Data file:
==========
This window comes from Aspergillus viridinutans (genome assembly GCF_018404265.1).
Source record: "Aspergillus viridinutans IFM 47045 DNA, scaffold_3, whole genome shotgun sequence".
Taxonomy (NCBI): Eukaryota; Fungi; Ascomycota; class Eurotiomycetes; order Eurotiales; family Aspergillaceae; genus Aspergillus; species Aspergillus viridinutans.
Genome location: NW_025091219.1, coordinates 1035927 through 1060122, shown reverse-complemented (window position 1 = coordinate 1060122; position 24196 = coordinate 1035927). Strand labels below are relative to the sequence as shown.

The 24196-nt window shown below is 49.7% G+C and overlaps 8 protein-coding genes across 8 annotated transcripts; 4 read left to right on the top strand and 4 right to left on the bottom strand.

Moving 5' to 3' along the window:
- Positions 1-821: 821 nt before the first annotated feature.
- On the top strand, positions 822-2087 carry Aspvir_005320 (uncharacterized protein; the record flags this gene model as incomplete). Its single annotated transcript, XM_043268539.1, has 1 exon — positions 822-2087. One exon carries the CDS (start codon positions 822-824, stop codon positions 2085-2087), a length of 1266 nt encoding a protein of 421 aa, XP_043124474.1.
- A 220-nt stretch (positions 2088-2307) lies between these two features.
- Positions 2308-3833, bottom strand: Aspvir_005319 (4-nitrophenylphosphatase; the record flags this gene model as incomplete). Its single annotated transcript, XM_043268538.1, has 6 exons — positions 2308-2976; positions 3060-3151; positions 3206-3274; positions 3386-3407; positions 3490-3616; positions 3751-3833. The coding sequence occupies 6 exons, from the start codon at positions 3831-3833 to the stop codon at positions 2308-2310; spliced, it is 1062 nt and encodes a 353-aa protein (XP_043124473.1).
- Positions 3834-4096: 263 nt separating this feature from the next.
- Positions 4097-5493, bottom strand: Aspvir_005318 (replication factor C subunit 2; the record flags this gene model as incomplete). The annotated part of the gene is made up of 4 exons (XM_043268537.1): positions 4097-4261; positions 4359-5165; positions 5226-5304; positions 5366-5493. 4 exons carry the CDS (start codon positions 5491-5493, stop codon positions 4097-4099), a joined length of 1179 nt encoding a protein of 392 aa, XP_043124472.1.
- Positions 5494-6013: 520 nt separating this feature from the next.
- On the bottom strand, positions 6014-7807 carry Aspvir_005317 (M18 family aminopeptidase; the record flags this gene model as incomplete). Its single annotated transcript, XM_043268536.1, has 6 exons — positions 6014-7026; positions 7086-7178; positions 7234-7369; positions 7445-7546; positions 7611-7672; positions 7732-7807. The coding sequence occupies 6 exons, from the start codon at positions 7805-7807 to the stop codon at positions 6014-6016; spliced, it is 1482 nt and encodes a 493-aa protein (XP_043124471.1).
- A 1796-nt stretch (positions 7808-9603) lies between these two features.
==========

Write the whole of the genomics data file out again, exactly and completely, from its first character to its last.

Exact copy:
This window comes from Aspergillus viridinutans (genome assembly GCF_018404265.1).
Source record: "Aspergillus viridinutans IFM 47045 DNA, scaffold_3, whole genome shotgun sequence".
Taxonomy (NCBI): Eukaryota; Fungi; Ascomycota; class Eurotiomycetes; order Eurotiales; family Aspergillaceae; genus Aspergillus; species Aspergillus viridinutans.
Genome location: NW_025091219.1, coordinates 1035927 through 1060122, shown reverse-complemented (window position 1 = coordinate 1060122; position 24196 = coordinate 1035927). Strand labels below are relative to the sequence as shown.

The 24196-nt window shown below is 49.7% G+C and overlaps 8 protein-coding genes across 8 annotated transcripts; 4 read left to right on the top strand and 4 right to left on the bottom strand.

Moving 5' to 3' along the window:
- Positions 1-821: 821 nt before the first annotated feature.
- On the top strand, positions 822-2087 carry Aspvir_005320 (uncharacterized protein; the record flags this gene model as incomplete). Its single annotated transcript, XM_043268539.1, has 1 exon — positions 822-2087. One exon carries the CDS (start codon positions 822-824, stop codon positions 2085-2087), a length of 1266 nt encoding a protein of 421 aa, XP_043124474.1.
- A 220-nt stretch (positions 2088-2307) lies between these two features.
- Positions 2308-3833, bottom strand: Aspvir_005319 (4-nitrophenylphosphatase; the record flags this gene model as incomplete). Its single annotated transcript, XM_043268538.1, has 6 exons — positions 2308-2976; positions 3060-3151; positions 3206-3274; positions 3386-3407; positions 3490-3616; positions 3751-3833. The coding sequence occupies 6 exons, from the start codon at positions 3831-3833 to the stop codon at positions 2308-2310; spliced, it is 1062 nt and encodes a 353-aa protein (XP_043124473.1).
- Positions 3834-4096: 263 nt separating this feature from the next.
- Positions 4097-5493, bottom strand: Aspvir_005318 (replication factor C subunit 2; the record flags this gene model as incomplete). The annotated part of the gene is made up of 4 exons (XM_043268537.1): positions 4097-4261; positions 4359-5165; positions 5226-5304; positions 5366-5493. 4 exons carry the CDS (start codon positions 5491-5493, stop codon positions 4097-4099), a joined length of 1179 nt encoding a protein of 392 aa, XP_043124472.1.
- Positions 5494-6013: 520 nt separating this feature from the next.
- On the bottom strand, positions 6014-7807 carry Aspvir_005317 (M18 family aminopeptidase; the record flags this gene model as incomplete). Its single annotated transcript, XM_043268536.1, has 6 exons — positions 6014-7026; positions 7086-7178; positions 7234-7369; positions 7445-7546; positions 7611-7672; positions 7732-7807. The coding sequence occupies 6 exons, from the start codon at positions 7805-7807 to the stop codon at positions 6014-6016; spliced, it is 1482 nt and encodes a 493-aa protein (XP_043124471.1).
- A 1796-nt stretch (positions 7808-9603) lies between these two features.